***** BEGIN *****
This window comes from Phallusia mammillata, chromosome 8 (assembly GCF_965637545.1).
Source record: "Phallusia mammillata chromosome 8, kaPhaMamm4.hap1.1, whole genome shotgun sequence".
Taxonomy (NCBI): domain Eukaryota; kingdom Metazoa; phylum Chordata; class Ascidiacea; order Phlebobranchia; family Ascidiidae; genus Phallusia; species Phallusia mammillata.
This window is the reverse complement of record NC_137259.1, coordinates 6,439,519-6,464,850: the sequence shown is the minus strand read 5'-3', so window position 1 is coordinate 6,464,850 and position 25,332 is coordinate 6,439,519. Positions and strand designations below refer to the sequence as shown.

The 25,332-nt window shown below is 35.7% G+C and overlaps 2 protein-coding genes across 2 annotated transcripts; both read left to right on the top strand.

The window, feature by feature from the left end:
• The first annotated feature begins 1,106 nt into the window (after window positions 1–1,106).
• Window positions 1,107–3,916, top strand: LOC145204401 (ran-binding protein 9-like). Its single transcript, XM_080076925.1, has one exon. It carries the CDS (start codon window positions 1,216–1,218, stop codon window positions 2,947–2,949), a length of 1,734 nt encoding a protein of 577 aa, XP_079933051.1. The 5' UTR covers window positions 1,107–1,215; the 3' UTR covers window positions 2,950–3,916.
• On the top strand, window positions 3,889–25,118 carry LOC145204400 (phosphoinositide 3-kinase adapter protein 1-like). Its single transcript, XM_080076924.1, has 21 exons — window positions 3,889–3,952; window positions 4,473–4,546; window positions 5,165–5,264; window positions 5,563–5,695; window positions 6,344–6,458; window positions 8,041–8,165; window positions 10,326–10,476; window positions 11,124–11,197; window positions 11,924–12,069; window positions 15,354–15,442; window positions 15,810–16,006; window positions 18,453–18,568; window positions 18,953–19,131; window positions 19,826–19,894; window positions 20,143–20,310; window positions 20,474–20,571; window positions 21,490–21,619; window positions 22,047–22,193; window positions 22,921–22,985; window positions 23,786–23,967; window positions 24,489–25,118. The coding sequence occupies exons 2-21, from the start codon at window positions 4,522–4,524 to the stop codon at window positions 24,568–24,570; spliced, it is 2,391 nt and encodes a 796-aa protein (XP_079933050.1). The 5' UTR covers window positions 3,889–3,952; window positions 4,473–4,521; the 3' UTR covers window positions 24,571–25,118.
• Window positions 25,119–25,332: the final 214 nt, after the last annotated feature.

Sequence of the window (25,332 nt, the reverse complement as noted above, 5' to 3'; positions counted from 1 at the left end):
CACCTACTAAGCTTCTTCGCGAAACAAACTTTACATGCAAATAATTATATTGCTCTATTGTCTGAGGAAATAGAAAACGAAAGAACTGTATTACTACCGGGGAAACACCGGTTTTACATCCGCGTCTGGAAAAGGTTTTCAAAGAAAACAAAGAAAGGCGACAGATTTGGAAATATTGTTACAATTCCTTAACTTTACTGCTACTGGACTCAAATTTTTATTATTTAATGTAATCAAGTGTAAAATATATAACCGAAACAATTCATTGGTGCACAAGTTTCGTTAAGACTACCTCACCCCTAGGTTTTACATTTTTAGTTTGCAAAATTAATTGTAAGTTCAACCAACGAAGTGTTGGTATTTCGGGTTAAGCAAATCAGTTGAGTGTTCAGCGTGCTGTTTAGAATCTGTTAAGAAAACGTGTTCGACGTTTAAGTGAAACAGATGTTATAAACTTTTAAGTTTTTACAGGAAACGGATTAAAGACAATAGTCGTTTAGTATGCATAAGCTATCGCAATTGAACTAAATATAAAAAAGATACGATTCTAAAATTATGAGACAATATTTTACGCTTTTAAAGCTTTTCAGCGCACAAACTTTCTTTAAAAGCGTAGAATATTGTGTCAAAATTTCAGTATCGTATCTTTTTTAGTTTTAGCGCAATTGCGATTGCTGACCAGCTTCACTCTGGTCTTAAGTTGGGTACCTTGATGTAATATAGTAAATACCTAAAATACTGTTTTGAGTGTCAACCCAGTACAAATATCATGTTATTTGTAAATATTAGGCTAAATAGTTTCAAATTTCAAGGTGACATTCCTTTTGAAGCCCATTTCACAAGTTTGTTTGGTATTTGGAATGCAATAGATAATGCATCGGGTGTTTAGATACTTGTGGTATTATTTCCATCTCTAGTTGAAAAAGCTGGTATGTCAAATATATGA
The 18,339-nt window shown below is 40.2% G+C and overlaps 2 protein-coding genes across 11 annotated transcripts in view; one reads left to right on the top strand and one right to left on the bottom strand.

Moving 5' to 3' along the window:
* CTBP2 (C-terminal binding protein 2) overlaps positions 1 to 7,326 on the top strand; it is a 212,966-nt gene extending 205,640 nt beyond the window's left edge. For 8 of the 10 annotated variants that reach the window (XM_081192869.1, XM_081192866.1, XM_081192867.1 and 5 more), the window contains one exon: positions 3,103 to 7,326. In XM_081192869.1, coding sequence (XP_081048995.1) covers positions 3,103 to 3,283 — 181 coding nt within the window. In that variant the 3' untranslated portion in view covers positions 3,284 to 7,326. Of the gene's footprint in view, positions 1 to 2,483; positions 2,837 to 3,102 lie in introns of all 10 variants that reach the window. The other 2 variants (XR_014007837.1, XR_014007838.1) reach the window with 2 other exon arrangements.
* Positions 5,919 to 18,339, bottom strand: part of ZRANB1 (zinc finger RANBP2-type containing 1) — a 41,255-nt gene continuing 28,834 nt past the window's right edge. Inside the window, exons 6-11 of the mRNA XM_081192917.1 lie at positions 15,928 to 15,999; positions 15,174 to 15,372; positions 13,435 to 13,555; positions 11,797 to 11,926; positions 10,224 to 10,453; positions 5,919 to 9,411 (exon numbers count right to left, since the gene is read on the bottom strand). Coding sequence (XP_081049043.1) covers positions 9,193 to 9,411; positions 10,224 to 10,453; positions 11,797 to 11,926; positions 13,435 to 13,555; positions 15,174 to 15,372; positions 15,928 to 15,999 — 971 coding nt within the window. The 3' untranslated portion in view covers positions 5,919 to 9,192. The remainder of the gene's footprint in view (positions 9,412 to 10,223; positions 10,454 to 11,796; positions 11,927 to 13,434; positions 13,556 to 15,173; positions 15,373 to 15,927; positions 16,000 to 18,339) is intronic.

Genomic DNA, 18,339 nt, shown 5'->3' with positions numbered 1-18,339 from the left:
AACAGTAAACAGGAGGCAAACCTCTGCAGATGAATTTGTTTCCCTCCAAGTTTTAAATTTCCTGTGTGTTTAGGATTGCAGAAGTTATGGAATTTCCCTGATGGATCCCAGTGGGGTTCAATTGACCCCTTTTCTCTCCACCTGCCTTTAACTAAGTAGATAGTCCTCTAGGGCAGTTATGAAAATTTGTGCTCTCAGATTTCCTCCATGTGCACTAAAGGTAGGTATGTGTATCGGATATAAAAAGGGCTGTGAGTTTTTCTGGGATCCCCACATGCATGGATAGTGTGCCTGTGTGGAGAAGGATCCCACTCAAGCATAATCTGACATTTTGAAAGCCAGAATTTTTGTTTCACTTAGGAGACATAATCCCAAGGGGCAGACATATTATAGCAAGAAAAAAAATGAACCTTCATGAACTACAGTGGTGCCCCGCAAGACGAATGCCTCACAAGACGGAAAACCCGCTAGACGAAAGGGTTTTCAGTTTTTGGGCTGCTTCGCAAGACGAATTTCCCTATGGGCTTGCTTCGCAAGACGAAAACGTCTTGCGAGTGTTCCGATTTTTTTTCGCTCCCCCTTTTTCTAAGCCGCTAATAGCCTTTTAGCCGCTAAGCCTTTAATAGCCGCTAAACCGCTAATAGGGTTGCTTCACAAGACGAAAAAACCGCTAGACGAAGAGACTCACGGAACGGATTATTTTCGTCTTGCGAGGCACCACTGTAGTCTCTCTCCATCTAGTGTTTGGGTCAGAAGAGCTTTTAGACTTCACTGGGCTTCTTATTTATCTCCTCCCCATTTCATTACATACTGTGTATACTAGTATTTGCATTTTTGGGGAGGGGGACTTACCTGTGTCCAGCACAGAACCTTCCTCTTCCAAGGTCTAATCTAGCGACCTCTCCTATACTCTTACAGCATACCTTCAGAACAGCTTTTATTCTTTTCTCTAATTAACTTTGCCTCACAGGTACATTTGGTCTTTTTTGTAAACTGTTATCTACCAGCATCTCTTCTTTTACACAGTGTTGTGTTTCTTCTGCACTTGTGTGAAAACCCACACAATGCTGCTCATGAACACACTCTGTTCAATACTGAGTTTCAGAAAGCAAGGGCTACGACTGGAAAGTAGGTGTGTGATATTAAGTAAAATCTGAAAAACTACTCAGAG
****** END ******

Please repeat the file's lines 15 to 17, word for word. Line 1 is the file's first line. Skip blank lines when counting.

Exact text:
* CTBP2 (C-terminal binding protein 2) overlaps positions 1 to 7,326 on the top strand; it is a 212,966-nt gene extending 205,640 nt beyond the window's left edge. For 8 of the 10 annotated variants that reach the window (XM_081192869.1, XM_081192866.1, XM_081192867.1 and 5 more), the window contains one exon: positions 3,103 to 7,326. In XM_081192869.1, coding sequence (XP_081048995.1) covers positions 3,103 to 3,283 — 181 coding nt within the window. In that variant the 3' untranslated portion in view covers positions 3,284 to 7,326. Of the gene's footprint in view, positions 1 to 2,483; positions 2,837 to 3,102 lie in introns of all 10 variants that reach the window. The other 2 variants (XR_014007837.1, XR_014007838.1) reach the window with 2 other exon arrangements.
* Positions 5,919 to 18,339, bottom strand: part of ZRANB1 (zinc finger RANBP2-type containing 1) — a 41,255-nt gene continuing 28,834 nt past the window's right edge. Inside the window, exons 6-11 of the mRNA XM_081192917.1 lie at positions 15,928 to 15,999; positions 15,174 to 15,372; positions 13,435 to 13,555; positions 11,797 to 11,926; positions 10,224 to 10,453; positions 5,919 to 9,411 (exon numbers count right to left, since the gene is read on the bottom strand). Coding sequence (XP_081049043.1) covers positions 9,193 to 9,411; positions 10,224 to 10,453; positions 11,797 to 11,926; positions 13,435 to 13,555; positions 15,174 to 15,372; positions 15,928 to 15,999 — 971 coding nt within the window. The 3' untranslated portion in view covers positions 5,919 to 9,192. The remainder of the gene's footprint in view (positions 9,412 to 10,223; positions 10,454 to 11,796; positions 11,927 to 13,434; positions 13,556 to 15,173; positions 15,373 to 15,927; positions 16,000 to 18,339) is intronic.

Genomic DNA, 18,339 nt, shown 5'->3' with positions numbered 1-18,339 from the left: